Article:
What Causes a Washing Machine To Not Spin or Drain?

Opening the washing machine lid or door after the end of the wash cycle and discovering your clothes are still submerged underwater can really dampen your spirits. Before you invest in a vintage hand-cranked laundry wringer to squeeze out that water, you should troubleshoot the likely causes of the washer failing to drain or spin (hint: the two can be related). The solution to the problem can be quite simple, and the appliance replacement part you need can be relatively inexpensive and easy to install.

The reasons a washer will fail to drain, or spin, will differ depending on whether you own a top-load model or a front-load model. Let’s examine how each washer type handles these two cycles…

How a top-load washer drains the tub

Once the agitation cycle is complete, the water will need to be drained from the tub. The washer control sends voltage to the drain pump which pumps the water out the drain hose to a free-standing laundry tub or standpipe. The pump may be driven by a belt attached to a motor drive pulley or the motor may direct drive the pump. On some top-load washer models, the motor will drive the pump by spinning in the opposite direction than it did during the agitation cycle.

Drive systems that assist in draining and spinning the tub can vary, even within top-load washer models. During the drain cycle, or immediately after, a brake releases and the motor spins the tub using a drive coupler, a belt, or a direct drive stator/rotor system. A variable speed control board will signal the motor to gradually increase the spinning speed. The faster the tub spins, the more effectively the water is removed from the clothing or linens.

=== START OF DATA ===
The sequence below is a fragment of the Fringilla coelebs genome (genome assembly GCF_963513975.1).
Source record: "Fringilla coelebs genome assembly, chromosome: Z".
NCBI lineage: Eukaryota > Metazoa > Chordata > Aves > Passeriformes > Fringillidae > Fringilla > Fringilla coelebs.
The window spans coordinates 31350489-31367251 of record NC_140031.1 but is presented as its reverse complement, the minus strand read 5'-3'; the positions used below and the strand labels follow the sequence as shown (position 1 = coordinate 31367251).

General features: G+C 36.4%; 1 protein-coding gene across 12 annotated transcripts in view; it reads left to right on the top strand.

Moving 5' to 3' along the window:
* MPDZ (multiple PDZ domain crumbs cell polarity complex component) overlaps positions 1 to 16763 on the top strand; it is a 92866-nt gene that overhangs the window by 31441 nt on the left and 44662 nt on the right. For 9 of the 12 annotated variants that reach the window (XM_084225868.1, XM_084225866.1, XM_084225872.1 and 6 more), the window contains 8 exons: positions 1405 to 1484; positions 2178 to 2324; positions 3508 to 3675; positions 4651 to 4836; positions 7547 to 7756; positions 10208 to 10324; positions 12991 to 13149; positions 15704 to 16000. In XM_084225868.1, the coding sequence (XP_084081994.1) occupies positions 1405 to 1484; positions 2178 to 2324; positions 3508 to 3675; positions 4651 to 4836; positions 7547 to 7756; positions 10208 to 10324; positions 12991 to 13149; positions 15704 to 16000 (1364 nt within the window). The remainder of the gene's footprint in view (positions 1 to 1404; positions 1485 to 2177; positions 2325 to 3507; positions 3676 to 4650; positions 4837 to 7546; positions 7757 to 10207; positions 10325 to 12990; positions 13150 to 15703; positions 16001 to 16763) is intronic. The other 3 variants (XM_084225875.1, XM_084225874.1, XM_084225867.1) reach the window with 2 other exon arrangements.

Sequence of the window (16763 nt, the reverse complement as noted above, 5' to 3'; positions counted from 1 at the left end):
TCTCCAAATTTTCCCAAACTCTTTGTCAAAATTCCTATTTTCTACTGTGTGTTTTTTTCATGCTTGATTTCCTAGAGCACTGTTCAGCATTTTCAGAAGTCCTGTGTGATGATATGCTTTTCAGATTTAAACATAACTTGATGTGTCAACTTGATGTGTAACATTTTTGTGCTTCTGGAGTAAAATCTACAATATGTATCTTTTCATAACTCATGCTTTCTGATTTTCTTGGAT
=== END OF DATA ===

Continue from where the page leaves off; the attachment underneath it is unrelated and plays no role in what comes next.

How does a front-load washer spin and drain?

Front-load washing machines will also send voltage to a drain pump that drains the water from the tub and forces it through the drain hose to a laundry tub or standpipe. One thing that differentiates a front-load washer from a top-load washer is the presence of a “coin trap” attached to the drain pump. This feature is designed to catch coins, keys, or other debris that may have been inadvertently left in pants’ pockets (most of the time, it’s trapping lint from clothing). A trap with too much debris can prevent the drain pump from successfully draining the water from the tub, so you should clean out the trap periodically.

Many front-load washer models use a direct drive system, with a stator located on the rear of the appliance, to spin the tub. The stator, energized by the voltage sent by the control, becomes an electromagnet which interacts with a rotor on the tub. The rotor has permanent magnets built into it, so the two components create a magnetic field which rotates the tub in each direction. Other front-load models use a motor, belt, and pulley to rotate the tub. A motor control board will regulate the amount and polarity of the voltage sent to the motor in order to affect speed and direction.

During the spin cycle, the speed of the rotation is increased dramatically. At the beginning of the spin cycle, the tub is rotated more slowly to allow the laundry to be evenly distributed, but as the cycle advances, the voltage is increased which results in a high-speed spin. Generally, front-load washers will spin faster than top-load models, a key factor in reducing drying time.

Top reasons washers won’t spin or drain

So why doesn’t your washer spin or drain properly? Here are the top reasons:

Washer Won’t Spin